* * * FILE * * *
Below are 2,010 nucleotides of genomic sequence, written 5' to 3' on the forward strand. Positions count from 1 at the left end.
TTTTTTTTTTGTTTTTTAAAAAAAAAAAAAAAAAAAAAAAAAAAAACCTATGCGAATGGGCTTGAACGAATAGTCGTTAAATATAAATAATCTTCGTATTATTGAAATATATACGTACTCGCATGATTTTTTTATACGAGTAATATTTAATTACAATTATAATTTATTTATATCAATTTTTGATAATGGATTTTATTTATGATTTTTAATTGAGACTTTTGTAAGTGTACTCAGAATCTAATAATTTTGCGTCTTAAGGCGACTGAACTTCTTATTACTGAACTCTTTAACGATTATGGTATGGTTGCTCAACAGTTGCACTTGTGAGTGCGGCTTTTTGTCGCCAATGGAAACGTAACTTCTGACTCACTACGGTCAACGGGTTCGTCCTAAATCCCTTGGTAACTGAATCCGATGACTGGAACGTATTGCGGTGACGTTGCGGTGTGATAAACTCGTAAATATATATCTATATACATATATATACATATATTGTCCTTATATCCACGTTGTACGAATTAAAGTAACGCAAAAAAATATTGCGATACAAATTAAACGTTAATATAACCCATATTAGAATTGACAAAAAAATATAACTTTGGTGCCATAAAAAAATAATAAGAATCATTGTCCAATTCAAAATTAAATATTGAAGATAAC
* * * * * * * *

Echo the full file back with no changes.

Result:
Below are 2,010 nucleotides of genomic sequence, written 5' to 3' on the forward strand. Positions count from 1 at the left end.
TTTTTTTTTTGTTTTTTAAAAAAAAAAAAAAAAAAAAAAAAAAAAACCTATGCGAATGGGCTTGAACGAATAGTCGTTAAATATAAATAATCTTCGTATTATTGAAATATATACGTACTCGCATGATTTTTTTATACGAGTAATATTTAATTACAATTATAATTTATTTATATCAATTTTTGATAATGGATTTTATTTATGATTTTTAATTGAGACTTTTGTAAGTGTACTCAGAATCTAATAATTTTGCGTCTTAAGGCGACTGAACTTCTTATTACTGAACTCTTTAACGATTATGGTATGGTTGCTCAACAGTTGCACTTGTGAGTGCGGCTTTTTGTCGCCAATGGAAACGTAACTTCTGACTCACTACGGTCAACGGGTTCGTCCTAAATCCCTTGGTAACTGAATCCGATGACTGGAACGTATTGCGGTGACGTTGCGGTGTGATAAACTCGTAAATATATATCTATATACATATATATACATATATTGTCCTTATATCCACGTTGTACGAATTAAAGTAACGCAAAAAAATATTGCGATACAAATTAAACGTTAATATAACCCATATTAGAATTGACAAAAAAATATAACTTTGGTGCCATAAAAAAATAATAAGAATCATTGTCCAATTCAAAATTAAATATTGAAGATAAC